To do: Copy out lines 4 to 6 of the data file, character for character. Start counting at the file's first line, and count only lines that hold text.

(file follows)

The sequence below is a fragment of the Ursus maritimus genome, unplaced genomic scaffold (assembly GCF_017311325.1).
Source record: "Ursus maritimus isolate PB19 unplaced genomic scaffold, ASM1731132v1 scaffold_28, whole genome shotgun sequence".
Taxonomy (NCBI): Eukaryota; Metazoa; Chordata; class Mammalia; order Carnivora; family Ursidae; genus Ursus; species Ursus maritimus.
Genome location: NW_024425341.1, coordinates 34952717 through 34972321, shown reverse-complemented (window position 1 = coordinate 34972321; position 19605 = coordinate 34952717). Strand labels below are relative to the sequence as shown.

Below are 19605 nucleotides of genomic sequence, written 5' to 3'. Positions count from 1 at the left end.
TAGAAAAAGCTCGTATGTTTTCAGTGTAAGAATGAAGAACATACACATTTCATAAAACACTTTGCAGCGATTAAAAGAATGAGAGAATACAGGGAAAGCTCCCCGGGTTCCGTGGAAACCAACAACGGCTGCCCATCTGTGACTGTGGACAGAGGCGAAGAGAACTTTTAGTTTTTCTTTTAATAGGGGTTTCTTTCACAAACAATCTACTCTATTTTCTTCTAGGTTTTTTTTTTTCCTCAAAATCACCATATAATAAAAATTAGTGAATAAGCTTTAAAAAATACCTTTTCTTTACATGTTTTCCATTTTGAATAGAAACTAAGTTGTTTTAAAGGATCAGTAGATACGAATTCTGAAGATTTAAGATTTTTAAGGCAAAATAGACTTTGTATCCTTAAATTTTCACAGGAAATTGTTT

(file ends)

Genome location: NW_024425341.1, coordinates 34952717 through 34972321, shown reverse-complemented (window position 1 = coordinate 34972321; position 19605 = coordinate 34952717). Strand labels below are relative to the sequence as shown.

Below are 19605 nucleotides of genomic sequence, written 5' to 3'. Positions count from 1 at the left end.
TAGAAAAAGCTCGTATGTTTTCAGTGTAAGAATGAAGAACATACACATTTCATAAAACACTTTGCAGCGATTAAAAGAATGAGAGAATACAGGGAAAGCTCCCCGGGTTCCGTGGAAACCAACAACGGCTGCCCATCTGTGACTGTGGACAGAGGCGAAGAGAACTTTTAGTTTTTCTTTTAATAGGGGTTTCTTTCACAAACAATCTACTCTATTTTCTTCTAGGTTTTTTTTTTTCCTCAAAATCACCATATAATAAAAATTAGTGAATAAGCTTTAAAAAATACCTTTTCTTTACATGTTTTCCATTTTGAATAGAAACTAAGTTGTTTTAAAGGATCAGTAGATACGAATTCTGAAGATTTAAGATTTTTAAGGCAAAATAGACTTTGTATCCTTAAATTTTCACAGGAAATTGTTT